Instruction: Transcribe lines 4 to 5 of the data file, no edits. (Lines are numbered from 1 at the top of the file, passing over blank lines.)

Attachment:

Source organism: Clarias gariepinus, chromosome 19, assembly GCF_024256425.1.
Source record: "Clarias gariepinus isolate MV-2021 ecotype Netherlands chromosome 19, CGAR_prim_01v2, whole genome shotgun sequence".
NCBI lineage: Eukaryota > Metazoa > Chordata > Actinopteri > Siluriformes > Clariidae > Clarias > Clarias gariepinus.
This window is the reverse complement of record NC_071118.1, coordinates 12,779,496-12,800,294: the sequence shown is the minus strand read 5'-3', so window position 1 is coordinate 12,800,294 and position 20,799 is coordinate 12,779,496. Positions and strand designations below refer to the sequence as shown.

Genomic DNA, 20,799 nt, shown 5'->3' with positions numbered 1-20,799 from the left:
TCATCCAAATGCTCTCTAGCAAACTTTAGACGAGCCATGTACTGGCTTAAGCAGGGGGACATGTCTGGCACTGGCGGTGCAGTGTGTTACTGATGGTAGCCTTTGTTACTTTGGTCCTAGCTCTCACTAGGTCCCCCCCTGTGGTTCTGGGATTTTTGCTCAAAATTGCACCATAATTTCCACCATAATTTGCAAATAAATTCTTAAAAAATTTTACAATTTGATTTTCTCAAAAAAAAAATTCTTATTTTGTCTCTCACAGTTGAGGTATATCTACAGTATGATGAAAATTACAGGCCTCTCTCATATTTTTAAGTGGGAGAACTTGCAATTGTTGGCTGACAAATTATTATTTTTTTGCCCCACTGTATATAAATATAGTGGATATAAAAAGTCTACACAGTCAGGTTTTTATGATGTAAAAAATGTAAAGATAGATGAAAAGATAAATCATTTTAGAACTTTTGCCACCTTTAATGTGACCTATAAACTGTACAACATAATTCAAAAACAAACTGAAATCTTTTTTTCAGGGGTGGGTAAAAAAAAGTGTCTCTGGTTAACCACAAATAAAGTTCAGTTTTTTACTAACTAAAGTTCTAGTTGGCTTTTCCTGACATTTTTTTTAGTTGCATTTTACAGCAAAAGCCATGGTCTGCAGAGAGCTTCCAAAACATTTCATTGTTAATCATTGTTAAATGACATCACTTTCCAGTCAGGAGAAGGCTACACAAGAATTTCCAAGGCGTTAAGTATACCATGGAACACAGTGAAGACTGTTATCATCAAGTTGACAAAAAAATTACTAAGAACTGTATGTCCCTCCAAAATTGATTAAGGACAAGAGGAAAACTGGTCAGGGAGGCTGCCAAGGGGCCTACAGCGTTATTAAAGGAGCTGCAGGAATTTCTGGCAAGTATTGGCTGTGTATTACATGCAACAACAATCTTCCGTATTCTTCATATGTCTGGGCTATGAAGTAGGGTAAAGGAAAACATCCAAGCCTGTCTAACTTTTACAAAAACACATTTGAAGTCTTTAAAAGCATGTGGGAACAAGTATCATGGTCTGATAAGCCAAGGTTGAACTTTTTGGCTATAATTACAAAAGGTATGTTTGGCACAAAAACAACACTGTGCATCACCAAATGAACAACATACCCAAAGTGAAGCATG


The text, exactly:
This window is the reverse complement of record NC_071118.1, coordinates 12,779,496-12,800,294: the sequence shown is the minus strand read 5'-3', so window position 1 is coordinate 12,800,294 and position 20,799 is coordinate 12,779,496. Positions and strand designations below refer to the sequence as shown.

Genomic DNA, 20,799 nt, shown 5'->3' with positions numbered 1-20,799 from the left: